Firstly, before I jump into what business referrals could mean for your San Francisco Bay Area business, I wanted you to see this.
You may have already heard me talk about this … but the explosion of shady flim-flammers gaming the Employee Retention Credit and making questionable claims on behalf of business owners is raising all kinds of red flags at the IRS.
As it should.
Here is the headline of the IRS’s most recent “Dirty Dozen” release: IRS opens 2023 Dirty Dozen with warning about Employee Retention Credit claims; increased scrutiny follows aggressive promoters making offers too good to be true.
And I will have more to say about this in the future. But if you’ve been potentially victimized by one of these overly-aggressive promoters, let’s talk:
One of the strategies employed by these slim shadies is offering extravagant referral fees. And I’m not opposed to a nice referral bonus.
But when they made it so large (sometimes into the five figures), it became a recipe to attract the sharks.
However, when you do things right — working ethically, professionally, and well behind the scenes with vendors, clients, and other businesses — it means good things for your San Francisco Bay Area small business. After all, you’re small fish in an economic tank with much bigger fish (and those sharks). Survival chances are greater when you swim with others.
That will be the subject of today’s Note.
But before I dive more into that, I do want to make one more brief diversion to revisit the global banking situation… and the vulnerability of the banking world right now.
It’s easy to let panic set in. The reality that your San Francisco Bay Area business could take a big hit because the bank fails in which your money is invested, means you might be tempted to scramble to pre-emptively right the ship.
Yes, things could get rough ahead, and the recession that’s been threatening for the last year is almost a certainty. And if you’re looking for a business loan, banks are going to be much more stringent about giving those out. They want to make sure you’ll make good on their investment.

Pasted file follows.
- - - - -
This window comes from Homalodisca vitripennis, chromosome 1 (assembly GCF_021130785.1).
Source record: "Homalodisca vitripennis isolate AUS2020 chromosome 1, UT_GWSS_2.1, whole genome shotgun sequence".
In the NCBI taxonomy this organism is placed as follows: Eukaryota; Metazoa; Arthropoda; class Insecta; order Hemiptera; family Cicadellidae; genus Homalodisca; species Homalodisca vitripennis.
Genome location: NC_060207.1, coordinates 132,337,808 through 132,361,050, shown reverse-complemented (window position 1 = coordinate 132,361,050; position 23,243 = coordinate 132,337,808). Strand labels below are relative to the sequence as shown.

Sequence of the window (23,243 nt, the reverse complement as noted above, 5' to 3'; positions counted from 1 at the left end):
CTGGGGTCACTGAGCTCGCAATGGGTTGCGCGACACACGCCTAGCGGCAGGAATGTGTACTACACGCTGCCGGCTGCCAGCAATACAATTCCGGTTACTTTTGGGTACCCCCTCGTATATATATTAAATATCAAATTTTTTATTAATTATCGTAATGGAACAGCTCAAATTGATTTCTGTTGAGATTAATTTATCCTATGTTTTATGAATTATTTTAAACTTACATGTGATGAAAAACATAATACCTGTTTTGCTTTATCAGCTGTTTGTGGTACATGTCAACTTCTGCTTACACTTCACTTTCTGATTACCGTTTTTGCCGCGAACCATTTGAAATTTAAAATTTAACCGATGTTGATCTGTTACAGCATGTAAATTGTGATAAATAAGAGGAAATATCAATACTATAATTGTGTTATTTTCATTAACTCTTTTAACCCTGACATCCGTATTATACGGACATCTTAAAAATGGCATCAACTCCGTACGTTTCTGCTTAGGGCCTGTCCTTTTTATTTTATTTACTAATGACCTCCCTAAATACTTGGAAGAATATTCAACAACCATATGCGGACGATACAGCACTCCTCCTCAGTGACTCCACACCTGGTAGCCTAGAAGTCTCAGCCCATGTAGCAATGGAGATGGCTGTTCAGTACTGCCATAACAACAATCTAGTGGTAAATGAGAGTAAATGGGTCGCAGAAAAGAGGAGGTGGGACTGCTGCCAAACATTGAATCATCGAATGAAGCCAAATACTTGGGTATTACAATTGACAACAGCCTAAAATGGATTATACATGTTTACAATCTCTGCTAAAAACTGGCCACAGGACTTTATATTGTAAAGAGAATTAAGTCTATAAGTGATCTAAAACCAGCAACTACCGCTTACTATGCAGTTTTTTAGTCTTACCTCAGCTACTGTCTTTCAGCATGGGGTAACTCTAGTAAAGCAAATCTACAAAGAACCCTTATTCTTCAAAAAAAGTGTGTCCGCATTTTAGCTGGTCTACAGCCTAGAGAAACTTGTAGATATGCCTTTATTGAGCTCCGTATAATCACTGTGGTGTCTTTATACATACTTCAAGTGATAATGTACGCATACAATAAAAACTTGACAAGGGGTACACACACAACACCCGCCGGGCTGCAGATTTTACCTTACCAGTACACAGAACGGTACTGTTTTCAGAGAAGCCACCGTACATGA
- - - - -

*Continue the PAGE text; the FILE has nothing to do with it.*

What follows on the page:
As far as the possibility of your business being threatened by a bank failure, if you’ve got under $250,000 in FDIC insured US bank account, then you can take a breath (also, joint accounts are covered up to $500,000).
More than that, we should take a look at what that means for your business. It might be time to “kick the tires” of your bank to ensure reliability. It might even mean making a switch.
And we can talk about what that looks like. Just grab a time with us.
Most of all, don’t get caught up in hysteria.
So, today I want to talk about a way that you can build your business and create some strength in your financial framework through a bit of an indirect method. (A little something called business referrals.)
What does building a referral system mean for you?
The Why & How of Business Referrals for San Francisco Bay Area Owners
”You can make more friends in two months by becoming interested in other people than you can in two years by trying to get other people interested in you.” – Dale Carnegie
Everybody knows about customer and employee referral programs, which usually offer a quick, monetized reward for sending business your way. They’re great when they work well. (Most word-of-mouth programs are as long as your company has a good reputation.)
As small business owners, we all know referrals are GOLD. Most customers who have a good experience with a company will recommend that company. Leads from those referrals tend to be worth more in both the short and long term, and most people trust referrals from people they know personally.
It’s like having salespeople you don’t have to pay.
Then there are other businesses (non-competitors of yours) who may be willing to recommend your company to their own customers. You, of course, must be willing to recommend your customers to them. You may well already have an ad hoc, informal version of this arrangement. Nowadays, this is called a “referral team.” You can formalize this process for an even better payoff.